Monday, July 18, 2011

Hot off the presses! Jul 19 Dev Cell

The Jul 19 issue of the Dev Cell is now up on Pubget (About Dev Cell): if you're at a subscribing institution, just click the link in the latest link at the home page. (Note you'll only be able to get all the PDFs in the issue if your institution subscribes to Pubget.)

Latest Articles Include:

  • A Decade of Developmental Cell
    - Dev Cell 21(1):1 (2011)
  • Shifting Patterns: Merging Molecules, Morphogens, Motility, and Methodology
    - Dev Cell 21(1):2-4 (2011)
    We highlight crucial technological progress of the past ten years that permits quantitative analysis of cellular behavior. Adapting these methods to the study of embryogenesis will be essential to advance our understanding of development in the coming decade.
  • Bridging Structure and Process in Developmental Biology through New Imaging Technologies
    - Dev Cell 21(1):5-10 (2011)
    Many unexpected discoveries in developmental biology have depended on advancement of imaging technologies to visualize developmental processes as they unfold across multiple spatial and temporal scales. This essay surveys the recent advances in imaging, highlighting emerging capabilities with an eye toward those poised to have the greatest impact on developmental biology.
  • Can a Systems Perspective Help Us Appreciate the Biological Meaning of Small Effects?
    - Dev Cell 21(1):11-13 (2011)
    The study of dramatic phenotypes has been pivotal to elucidating biological mechanisms. Effectively approaching low-magnitude quantitative phenotypes, a common outcome of systematic loss-of-function studies, will be critical for understanding how individual components of cells interact to generate functioning systems.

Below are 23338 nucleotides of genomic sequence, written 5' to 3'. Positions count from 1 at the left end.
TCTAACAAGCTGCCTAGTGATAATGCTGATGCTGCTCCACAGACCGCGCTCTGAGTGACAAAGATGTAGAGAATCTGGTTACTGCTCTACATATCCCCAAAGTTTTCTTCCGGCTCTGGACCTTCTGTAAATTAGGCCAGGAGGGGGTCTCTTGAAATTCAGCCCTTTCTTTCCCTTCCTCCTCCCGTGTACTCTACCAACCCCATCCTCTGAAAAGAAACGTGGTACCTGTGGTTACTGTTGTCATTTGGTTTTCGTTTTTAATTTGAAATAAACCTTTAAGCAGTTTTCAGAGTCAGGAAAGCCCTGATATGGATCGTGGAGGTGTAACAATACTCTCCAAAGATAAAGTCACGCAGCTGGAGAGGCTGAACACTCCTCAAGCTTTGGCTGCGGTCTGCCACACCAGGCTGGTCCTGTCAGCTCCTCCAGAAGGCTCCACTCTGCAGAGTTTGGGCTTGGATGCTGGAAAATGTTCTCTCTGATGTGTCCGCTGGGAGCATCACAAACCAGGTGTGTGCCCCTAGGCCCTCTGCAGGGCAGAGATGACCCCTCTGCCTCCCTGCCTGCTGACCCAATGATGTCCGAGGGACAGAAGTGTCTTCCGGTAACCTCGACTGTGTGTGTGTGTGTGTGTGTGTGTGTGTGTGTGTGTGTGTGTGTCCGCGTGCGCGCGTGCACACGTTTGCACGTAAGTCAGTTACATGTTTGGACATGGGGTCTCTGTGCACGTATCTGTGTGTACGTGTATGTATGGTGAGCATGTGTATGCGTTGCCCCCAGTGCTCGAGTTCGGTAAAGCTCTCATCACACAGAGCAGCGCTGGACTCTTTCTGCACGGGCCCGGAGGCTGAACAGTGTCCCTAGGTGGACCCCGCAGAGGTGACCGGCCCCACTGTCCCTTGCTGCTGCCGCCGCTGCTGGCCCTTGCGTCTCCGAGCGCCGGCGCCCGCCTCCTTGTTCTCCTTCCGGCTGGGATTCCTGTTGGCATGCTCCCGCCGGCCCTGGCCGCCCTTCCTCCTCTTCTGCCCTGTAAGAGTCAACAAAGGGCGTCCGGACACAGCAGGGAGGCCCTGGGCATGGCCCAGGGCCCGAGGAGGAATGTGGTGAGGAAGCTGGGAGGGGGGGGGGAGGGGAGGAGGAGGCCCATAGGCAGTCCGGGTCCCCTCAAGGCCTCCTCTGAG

• Beyond Stereospecificity: Liquids and Mesoscale Organization of Cytoplasm
    - Dev Cell 21(1):14-16 (2011)
    The cytoplasm is not a homogenous solution but instead consists of large dynamic assemblies that arise from transient molecular interactions. Some of these structures have been shown to represent liquid droplets of concentrated protein and RNA. Liquid phase separation of cytoplasm may be a fundamental principle of cytoplasmic organization.
  • Enhancers: From Developmental Genetics to the Genetics of Common Human Disease
    - Dev Cell 21(1):17-19 (2011)
    In mammals, long-range gene regulation became apparent through simple Mendelian disease genetics in human and developmental genetics in the mouse. Can the insights into gene control, provided by the study of these enhancers, help us understand the functional significance of sequence variation associated with common/complex human disease and quantitative traits?
  • The Impact of Developmental Biology on Pluripotent Stem Cell Research: Successes and Challenges
    - Dev Cell 21(1):20-23 (2011)
    Research on developmental pathways in model organisms provides key information on how to isolate, maintain, and differentiate human pluripotent stem cells. However, details of developmental pathways differ even across mammalian species. Full realization of the potential of stem cells will require more direct studies of human or primate developmental biology.
  • Self-Organization of Animal Tissues: Cadherin-Mediated Processes
    - Dev Cell 21(1):24-26 (2011)